I come from a long line of amateur museum curators. Granddad began the collection in his youth on the ranch and, three generations later, it’s still going strong. The piles of natural wonders span a variety of departments – from rocks and shells to bugs and dead plants – and all of them are in the same spot as always, the old bunkhouse with its distinctly “not-handicap-accessible” stairs and a lovely permaculture featuring a large bat population in the chimney.
As youngsters, my brothers and I worked to grow the collection with the addition of tiered parlor tables and ancient license plates as well as by moving the mortar and pestle to a location less likely to cause severe toe trauma. The fossil, rock, bug, horticulture, feather, and shell departments were freshened with new artifacts. Local experts, (mostly aunts and uncles) were brought in to explain the origin of the “prehistoric mud” and the bee fossil.
The centerpiece of our collection was a bright orange rock that we suspected was radioactive. For the protection of the public, it was housed in a lidded jewelry box that we opened only by special request and for only few moments at a time to avoid poisoning us all – third eyes and extra appendages weren’t on our wish lists as kids, even if they’d get us “cool points” at recess!
Our museum also served as a toad, frog, and salamander rescue center. Tallies of our successful wildlife releases were kept on the bulletin board next to the potted plant hangers and my great grandmother’s parasol. On a bad week, you might see several scratched out successes, whereupon the usual explanation would be the problem with a second story museum surrounded by large juniper bushes.
Success meant the animal was returned to the wild without incident. A “failed success” meant the critter returned to the wild of its own volition; i.e. it escaped – down a few steps and onto the deck before plunging to the depths below. Not wishing to deceive the public, our “jumpers” were X’ed off the success list without prejudice, given the difficulty in verifying survival rates among the shrubberies.
Speaking of shrubs also recalls one of our more notorious visitors, Petunia the goat. Named after her favorite food, Petunia made her legendary visit to our humble gallery at roughly 10 o’clock one morning. She had clambered right up the 25 or so steps and let herself in.
At first, we were surprised and flattered to have such a well-known visitor. But our glee quickly turned to horror as she walked right past the rock department and headed straight for the horticulture – specifically, the pressed flowers of exotic nature which had been carefully curated that summer from the gardens below. What seemed like a pretty extensive collection to us equaled roughly two mouthfuls for Petunia. The entire collection was lost.
The whole museum staff stood slack-jawed as Miss P made an exit worthy of the legendary DB Cooper – leaping fearlessly off the decking and into the junipers below. In this case, we were later able to verify the jumper’s survival as Petunia showed up right on time for her evening feeding, adorned in rose petals that had adhered to the juniper sap she picked up during her escape.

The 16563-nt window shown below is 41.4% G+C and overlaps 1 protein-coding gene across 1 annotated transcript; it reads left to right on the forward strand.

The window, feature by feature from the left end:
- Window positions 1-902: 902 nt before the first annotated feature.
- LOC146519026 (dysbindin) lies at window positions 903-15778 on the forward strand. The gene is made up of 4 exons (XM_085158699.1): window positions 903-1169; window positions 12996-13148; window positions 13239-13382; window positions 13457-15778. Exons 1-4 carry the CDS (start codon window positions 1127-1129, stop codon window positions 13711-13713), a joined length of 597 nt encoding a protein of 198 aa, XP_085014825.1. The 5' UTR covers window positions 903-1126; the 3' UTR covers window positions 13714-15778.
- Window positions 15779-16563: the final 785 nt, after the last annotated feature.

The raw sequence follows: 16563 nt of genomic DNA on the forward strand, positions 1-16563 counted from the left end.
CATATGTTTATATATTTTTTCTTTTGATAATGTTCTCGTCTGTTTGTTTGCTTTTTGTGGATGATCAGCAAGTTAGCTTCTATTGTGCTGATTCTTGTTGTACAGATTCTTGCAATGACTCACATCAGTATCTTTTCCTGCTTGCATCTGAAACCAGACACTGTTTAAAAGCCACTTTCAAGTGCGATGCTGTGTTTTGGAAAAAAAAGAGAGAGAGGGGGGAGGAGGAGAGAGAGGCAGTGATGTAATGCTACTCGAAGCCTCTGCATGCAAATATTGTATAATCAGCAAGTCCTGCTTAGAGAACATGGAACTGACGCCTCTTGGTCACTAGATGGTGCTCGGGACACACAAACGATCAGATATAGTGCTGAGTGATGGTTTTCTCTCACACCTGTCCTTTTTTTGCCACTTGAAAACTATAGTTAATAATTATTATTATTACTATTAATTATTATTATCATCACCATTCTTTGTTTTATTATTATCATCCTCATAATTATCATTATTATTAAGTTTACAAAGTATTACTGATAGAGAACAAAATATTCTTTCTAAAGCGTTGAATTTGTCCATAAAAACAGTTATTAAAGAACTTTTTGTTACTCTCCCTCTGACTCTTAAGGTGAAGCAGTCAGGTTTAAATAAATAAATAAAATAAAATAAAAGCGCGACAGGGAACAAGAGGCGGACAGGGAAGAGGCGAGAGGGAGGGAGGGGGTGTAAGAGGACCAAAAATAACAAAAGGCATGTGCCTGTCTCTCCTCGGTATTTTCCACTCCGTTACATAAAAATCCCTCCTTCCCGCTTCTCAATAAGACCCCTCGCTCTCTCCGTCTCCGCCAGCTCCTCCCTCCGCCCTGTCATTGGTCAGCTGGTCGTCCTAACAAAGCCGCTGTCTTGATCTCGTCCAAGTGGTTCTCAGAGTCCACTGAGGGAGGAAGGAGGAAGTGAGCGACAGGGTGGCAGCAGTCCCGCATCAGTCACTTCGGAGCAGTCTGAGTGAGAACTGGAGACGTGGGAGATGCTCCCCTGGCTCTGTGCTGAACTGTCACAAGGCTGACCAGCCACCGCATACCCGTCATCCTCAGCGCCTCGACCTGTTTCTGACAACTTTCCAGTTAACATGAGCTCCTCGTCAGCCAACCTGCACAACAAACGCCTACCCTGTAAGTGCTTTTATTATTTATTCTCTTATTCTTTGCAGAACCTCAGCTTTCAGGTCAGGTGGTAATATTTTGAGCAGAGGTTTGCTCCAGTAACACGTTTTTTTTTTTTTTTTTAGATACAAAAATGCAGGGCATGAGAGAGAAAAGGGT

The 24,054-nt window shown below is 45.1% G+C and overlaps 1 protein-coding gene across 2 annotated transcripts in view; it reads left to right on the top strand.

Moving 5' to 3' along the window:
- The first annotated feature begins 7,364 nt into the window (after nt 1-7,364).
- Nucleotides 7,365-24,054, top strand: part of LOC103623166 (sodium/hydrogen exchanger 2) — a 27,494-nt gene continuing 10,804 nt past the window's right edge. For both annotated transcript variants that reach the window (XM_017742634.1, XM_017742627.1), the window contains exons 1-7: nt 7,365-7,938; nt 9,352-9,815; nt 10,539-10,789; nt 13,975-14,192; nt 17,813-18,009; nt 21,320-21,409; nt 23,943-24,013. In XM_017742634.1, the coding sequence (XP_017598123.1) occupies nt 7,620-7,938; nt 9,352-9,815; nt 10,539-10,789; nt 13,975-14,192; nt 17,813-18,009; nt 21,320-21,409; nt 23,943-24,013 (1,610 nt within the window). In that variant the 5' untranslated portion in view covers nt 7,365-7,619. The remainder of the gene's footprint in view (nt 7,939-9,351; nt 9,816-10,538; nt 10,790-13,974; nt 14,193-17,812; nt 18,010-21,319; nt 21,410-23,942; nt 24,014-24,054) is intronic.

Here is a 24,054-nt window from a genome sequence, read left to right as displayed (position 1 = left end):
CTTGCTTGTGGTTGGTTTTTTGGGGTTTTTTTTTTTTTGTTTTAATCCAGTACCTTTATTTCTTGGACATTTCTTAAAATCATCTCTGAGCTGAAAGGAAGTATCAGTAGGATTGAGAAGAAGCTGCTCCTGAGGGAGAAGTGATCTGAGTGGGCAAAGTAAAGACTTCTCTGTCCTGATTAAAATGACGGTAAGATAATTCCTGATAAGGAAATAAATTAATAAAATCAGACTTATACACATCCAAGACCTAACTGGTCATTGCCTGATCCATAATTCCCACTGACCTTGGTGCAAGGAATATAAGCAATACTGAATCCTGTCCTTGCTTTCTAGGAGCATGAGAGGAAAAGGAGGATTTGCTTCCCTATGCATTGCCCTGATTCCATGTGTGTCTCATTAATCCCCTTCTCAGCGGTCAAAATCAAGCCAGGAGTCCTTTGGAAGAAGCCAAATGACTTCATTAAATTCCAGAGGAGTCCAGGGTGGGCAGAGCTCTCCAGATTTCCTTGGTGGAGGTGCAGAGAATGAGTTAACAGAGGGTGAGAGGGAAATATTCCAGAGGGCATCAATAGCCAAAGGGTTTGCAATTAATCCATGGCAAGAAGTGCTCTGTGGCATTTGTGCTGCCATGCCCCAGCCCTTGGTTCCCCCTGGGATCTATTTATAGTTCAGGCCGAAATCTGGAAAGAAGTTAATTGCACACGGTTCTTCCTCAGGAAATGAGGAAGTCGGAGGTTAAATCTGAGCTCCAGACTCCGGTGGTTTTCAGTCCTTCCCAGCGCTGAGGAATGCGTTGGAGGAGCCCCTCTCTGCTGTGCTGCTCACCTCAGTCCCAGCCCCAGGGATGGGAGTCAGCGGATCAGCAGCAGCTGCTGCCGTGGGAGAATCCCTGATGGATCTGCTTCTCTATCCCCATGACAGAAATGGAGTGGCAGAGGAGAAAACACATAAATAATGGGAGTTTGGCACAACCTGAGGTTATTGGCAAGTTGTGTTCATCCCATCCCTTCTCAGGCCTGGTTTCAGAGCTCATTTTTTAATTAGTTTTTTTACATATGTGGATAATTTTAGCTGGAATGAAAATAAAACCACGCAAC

As to the damage Petunia had done, the loss of an entire dried-flower collection was nothing to sneeze at without a tissue. Our little museum was plagued by cash-flow issues, relying heavily on grants from family and friends along with what money we could earn by sweeping the shop floor. Unfortunately, that chore had just recently been completed, paid for, and the funds otherwise allocated. We had no capital to invest in a replacement exhibit.
Undaunted, the museum staff launched a “wash for cash” campaign and within a few days we had every operational vehicle on the farm sparkling clean and $20 in the museum coffers for our efforts.
Thusly recapitalized, it was time to pay a visit to our family friend, Mae. Mae’s first husband was a lapidary who had passed away many years before. He left behind an unrivaled collection of sliced agates and other stuff that looked like gold and gems to our young eyes. We decided that I was to negotiate a purchase of as many “museum-worthy” artifacts as $20 would buy.
It’s possible that Mae had been warned of my visit and its purpose as she had just laid out cold drinks and a freshly inventoried array of semi-precious objects. Ten minutes later, the deal was done. I walked out with a collection of new pieces for the museum and $5 to spare. Back at the bunkhouse, this new collection received the highest honor we could bestow when it was arrayed in a wood and glass case that had been built during my uncle’s curation. There was even a cushion of burlap to cradle the gems.
Those unique stones were the last great addition to our museum and now, all these years later, the display case that held them resides with other young family members. The rock slices, dead bugs, arrowheads, and countless other artifacts are all carefully packed away in the infamous South Room of the bunkhouse, where things are saved for the next generation to find and make their own. Perhaps I should put a warning on that radioactive rock stored in the jewelry box.
About the Author
Anne has worked in agriculture since she was old enough to sweep the floor of the family machine shed. She writes about rural & outdoor life from Montana, where she and her husband chase two children. Her experience ranges from picking apricots in 100 degree weather to discussing ag trade with the Ambassador of New Zealand.